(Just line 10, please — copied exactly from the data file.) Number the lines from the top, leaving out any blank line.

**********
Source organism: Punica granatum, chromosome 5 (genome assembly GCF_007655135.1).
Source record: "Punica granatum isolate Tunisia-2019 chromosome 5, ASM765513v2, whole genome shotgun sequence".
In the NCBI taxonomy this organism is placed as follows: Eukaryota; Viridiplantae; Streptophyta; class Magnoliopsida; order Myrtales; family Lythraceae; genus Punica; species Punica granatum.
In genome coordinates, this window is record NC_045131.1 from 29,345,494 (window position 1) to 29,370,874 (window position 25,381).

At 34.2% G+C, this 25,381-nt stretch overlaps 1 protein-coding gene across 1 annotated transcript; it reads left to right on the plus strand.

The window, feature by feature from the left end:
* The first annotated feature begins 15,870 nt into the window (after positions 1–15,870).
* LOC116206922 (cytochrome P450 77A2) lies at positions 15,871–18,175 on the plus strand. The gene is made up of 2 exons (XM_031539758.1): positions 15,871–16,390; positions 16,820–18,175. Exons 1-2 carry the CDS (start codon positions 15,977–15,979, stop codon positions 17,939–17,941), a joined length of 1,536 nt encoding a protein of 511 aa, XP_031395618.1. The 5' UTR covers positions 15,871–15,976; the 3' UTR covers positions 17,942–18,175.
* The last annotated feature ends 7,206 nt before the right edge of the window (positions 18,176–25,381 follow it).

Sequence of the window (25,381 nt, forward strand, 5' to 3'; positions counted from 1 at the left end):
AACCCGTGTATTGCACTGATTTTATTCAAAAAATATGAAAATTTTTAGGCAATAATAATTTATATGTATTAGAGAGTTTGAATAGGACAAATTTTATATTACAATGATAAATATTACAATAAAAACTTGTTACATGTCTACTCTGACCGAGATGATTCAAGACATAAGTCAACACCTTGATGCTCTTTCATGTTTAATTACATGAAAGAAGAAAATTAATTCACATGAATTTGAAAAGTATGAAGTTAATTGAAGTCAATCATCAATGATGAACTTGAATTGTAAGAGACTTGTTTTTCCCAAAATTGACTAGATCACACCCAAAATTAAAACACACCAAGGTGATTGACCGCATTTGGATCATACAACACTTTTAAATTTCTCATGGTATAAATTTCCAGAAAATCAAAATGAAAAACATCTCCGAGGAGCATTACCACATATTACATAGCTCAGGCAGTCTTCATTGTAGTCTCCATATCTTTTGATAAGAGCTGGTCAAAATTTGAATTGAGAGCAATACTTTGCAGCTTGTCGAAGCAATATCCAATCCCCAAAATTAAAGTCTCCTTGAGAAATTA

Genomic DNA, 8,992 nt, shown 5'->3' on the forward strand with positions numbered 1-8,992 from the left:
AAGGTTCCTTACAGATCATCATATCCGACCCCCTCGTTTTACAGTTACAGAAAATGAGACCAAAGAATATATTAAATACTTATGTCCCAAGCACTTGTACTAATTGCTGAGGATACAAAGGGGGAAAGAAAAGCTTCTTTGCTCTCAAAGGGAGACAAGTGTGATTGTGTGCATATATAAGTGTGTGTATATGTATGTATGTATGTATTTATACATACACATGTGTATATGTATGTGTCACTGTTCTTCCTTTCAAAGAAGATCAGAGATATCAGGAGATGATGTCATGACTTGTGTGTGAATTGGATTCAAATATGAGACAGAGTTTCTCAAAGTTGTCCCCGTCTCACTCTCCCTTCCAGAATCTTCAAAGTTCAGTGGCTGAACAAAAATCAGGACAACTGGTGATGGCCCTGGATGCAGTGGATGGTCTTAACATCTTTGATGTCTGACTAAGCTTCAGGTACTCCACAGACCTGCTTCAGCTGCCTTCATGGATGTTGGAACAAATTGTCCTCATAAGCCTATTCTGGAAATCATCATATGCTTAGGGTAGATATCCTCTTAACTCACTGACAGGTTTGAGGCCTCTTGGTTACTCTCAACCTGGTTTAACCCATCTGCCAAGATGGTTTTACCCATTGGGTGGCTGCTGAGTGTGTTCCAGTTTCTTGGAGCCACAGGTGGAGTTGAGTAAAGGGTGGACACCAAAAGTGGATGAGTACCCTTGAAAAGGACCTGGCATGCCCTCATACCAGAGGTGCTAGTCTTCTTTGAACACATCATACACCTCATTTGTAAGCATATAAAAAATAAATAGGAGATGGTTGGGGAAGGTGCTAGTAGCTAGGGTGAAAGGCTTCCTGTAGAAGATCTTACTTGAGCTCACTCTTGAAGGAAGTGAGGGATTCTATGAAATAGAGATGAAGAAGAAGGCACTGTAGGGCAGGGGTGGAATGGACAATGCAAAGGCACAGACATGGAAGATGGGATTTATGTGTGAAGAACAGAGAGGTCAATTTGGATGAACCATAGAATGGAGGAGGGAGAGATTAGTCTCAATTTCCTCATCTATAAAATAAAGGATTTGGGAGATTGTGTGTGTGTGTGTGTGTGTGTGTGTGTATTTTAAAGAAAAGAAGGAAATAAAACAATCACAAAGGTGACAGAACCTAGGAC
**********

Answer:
Sequence of the window (25,381 nt, forward strand, 5' to 3'; positions counted from 1 at the left end):